My wife, during a recent trip to Kolkata, got back with a bunch of movies, which she had picked up at the recommendation of her friends there. Three days ago, we watched one of them, Antaheen, while having lunch. And yesterday, to my great astonishment, I read in the papers (I don't watch news on TV) that it had won the national award for being the best film!
There is nothing wrong with the movie as such, but I didn't find many things right either. To begin with, from the look of the screen, it felt as if you were watching a serial. The 'look' of the screen, what in cinema parlance would perhaps be called frame, matters a lot to me. It is the 'look' which tells you, the moment you glance at the screen, whether the film was made in 1978 or 2008. It is the 'look' that also tells you whether are you watching a film or a serial. Maybe the 'look' is determined by the sets, the lighting, the cinematography, the background music and so on -- a technical person should be able to explain better.
So to begin with, Antaheen looked like an extended serial. Two, the dialogues were saccharine-sweet: all the characters spoke so sweetly, in the typically Bengali way. Where was the intensity? Three -- the movie should have been titled Laptop -- all the characters were foreover sitting in front of laptops. True, the laptop, or rather the internet connection, was crucial to the story of the movie, but you can't let the laptops distract from the emotions on the faces of the characters. Boy, almost all the characters were on their laptops almost all the time, bearing artificial expressions that clearly showed they were not actually laptop-dependent in real life. Who would know that better than me? And who would know better than me the expressions and the anguish of a man who is addicted to chatting online with a woman whose mind he has seen but not the face?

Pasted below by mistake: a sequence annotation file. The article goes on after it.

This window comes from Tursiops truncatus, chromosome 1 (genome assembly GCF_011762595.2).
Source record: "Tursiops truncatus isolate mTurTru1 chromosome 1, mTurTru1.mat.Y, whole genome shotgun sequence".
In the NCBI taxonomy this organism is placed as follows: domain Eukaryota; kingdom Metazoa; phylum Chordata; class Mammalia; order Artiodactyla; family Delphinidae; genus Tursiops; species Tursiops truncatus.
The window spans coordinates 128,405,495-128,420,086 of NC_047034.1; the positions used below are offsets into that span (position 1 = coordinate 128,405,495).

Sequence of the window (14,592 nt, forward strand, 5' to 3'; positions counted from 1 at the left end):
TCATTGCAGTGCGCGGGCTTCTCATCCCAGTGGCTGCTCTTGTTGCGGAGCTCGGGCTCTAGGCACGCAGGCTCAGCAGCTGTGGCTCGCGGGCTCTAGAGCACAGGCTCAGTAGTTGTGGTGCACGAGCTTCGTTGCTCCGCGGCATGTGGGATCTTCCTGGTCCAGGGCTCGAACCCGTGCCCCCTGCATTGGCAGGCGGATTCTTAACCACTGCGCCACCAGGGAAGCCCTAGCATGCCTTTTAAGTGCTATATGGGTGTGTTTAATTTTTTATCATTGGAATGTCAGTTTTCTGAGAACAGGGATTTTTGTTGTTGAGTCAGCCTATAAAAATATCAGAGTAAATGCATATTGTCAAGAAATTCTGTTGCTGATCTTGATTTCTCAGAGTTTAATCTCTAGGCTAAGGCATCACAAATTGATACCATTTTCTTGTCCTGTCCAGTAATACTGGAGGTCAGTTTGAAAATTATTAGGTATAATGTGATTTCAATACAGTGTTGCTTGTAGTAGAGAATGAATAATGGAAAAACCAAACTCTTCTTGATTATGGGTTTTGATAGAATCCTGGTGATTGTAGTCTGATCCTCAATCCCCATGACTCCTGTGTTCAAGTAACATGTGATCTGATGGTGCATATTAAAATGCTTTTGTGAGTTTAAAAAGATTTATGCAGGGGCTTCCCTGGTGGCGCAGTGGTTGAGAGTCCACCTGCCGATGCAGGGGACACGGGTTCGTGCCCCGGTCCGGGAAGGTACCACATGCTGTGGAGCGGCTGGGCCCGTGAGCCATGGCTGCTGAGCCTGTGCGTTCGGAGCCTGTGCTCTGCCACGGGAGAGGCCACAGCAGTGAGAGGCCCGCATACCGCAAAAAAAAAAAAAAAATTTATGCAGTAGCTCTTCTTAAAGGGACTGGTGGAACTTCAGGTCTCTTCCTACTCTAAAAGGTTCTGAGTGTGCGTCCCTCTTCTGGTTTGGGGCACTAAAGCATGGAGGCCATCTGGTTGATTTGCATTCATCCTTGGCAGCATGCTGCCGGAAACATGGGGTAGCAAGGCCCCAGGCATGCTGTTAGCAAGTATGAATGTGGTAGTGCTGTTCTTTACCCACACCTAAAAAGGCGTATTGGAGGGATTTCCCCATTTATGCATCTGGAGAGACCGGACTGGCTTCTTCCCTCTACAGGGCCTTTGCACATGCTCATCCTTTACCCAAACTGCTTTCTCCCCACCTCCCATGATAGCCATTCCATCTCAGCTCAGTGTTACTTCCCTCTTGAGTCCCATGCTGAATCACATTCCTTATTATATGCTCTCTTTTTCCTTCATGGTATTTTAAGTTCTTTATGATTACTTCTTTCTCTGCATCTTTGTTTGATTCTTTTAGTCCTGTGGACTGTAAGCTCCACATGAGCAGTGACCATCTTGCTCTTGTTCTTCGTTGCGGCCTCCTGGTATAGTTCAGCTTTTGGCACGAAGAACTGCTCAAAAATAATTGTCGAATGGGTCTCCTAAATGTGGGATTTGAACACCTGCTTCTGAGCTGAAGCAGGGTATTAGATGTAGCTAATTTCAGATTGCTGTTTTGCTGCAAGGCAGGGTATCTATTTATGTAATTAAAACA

Two things, however, are very powerful about the movie. One, the storyline itself, whose presentation, I think, could have risen above the saccharine-sweet dialogues and been more intense. Two, the role of Mita Vashisht. But were they sufficient to get Antaheen the national award for being the best film? A good film stays with you long after you have finished watching it, and Antaheen was certainly not one of them.
But then, this is my view. My wife doesn't agree with me at all (she has threatened to post a comment if I ever blogged about the film). It is true that while I was watching the 'laptop' film, I also had my mini-laptop resting on my stomach, but I did have my ears and eyes wide open.
A day after we watched this film, wife dragged me to the club, where they screen movies on the terrace on certain Saturdays. That Saturday they were to show London Dreams, starring Ajay Devgun and Salman Khan, which did not interest me one bit. But I reluctantly tagged along, thinking that while she watched the movie, I would sit in the adjoining open-air bar and drink. One can drink on the terrace too while watching the movie, but you can't really smoke unless you choose to be outright impolite to the fellow audience.